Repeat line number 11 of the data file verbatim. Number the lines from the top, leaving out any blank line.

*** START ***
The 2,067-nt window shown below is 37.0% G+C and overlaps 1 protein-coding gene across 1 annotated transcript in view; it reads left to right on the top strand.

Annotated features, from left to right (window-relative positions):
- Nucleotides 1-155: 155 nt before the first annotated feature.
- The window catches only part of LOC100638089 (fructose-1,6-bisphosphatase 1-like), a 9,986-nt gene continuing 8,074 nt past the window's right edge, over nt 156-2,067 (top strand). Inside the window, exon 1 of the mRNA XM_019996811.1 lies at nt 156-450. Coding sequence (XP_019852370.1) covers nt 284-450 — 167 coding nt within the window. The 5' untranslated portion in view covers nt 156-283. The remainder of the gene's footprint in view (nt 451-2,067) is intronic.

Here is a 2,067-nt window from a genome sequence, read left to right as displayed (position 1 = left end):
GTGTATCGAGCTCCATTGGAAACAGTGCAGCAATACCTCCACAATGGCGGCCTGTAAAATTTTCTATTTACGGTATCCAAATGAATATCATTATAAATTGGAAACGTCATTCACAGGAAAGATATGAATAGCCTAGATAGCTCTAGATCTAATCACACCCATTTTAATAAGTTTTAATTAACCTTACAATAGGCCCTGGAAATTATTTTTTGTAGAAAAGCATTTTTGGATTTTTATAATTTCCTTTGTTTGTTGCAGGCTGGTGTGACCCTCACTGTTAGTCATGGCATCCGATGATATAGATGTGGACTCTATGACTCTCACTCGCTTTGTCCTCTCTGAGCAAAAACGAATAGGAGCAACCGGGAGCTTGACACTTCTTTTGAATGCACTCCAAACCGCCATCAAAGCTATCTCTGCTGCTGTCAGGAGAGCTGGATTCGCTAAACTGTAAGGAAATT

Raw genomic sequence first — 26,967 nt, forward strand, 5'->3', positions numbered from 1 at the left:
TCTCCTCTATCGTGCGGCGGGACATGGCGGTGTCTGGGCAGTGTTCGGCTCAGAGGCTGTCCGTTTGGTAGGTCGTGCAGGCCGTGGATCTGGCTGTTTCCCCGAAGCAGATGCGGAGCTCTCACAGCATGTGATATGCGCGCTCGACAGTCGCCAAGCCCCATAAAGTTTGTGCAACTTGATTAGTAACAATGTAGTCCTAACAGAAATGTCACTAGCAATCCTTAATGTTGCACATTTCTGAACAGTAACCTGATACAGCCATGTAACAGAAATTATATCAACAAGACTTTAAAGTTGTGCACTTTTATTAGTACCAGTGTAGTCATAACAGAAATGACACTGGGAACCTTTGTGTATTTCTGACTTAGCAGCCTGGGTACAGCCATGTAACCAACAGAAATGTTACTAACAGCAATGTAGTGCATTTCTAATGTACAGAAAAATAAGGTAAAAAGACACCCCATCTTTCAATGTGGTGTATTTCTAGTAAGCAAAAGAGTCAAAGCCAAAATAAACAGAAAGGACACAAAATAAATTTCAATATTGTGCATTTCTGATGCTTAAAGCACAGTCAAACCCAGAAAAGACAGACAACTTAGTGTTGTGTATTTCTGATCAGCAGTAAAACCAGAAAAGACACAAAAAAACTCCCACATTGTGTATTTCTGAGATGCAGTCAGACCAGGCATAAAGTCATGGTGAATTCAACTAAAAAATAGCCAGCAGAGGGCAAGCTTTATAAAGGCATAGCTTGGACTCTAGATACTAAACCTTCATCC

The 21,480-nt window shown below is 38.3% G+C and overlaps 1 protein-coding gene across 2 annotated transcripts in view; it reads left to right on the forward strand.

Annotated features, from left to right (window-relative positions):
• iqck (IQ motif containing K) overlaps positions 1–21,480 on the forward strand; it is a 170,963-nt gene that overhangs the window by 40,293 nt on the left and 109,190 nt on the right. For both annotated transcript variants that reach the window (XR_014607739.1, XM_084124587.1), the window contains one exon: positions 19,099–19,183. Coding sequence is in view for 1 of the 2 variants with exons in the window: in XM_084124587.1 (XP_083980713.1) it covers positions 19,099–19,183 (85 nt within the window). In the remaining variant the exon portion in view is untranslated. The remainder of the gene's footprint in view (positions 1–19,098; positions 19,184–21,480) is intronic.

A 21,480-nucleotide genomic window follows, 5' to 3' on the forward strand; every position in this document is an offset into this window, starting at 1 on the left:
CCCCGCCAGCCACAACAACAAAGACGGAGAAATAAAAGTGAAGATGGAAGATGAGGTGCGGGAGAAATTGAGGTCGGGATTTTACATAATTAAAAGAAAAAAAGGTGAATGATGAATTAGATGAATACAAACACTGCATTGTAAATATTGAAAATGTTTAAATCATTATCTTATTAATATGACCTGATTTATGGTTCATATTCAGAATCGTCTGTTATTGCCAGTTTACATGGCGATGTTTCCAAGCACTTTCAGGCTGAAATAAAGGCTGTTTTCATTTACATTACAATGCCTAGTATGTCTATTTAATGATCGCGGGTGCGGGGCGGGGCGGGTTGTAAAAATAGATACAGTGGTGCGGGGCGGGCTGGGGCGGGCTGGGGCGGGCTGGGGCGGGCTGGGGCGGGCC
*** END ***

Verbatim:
• iqck (IQ motif containing K) overlaps positions 1–21,480 on the forward strand; it is a 170,963-nt gene that overhangs the window by 40,293 nt on the left and 109,190 nt on the right. For both annotated transcript variants that reach the window (XR_014607739.1, XM_084124587.1), the window contains one exon: positions 19,099–19,183. Coding sequence is in view for 1 of the 2 variants with exons in the window: in XM_084124587.1 (XP_083980713.1) it covers positions 19,099–19,183 (85 nt within the window). In the remaining variant the exon portion in view is untranslated. The remainder of the gene's footprint in view (positions 1–19,098; positions 19,184–21,480) is intronic.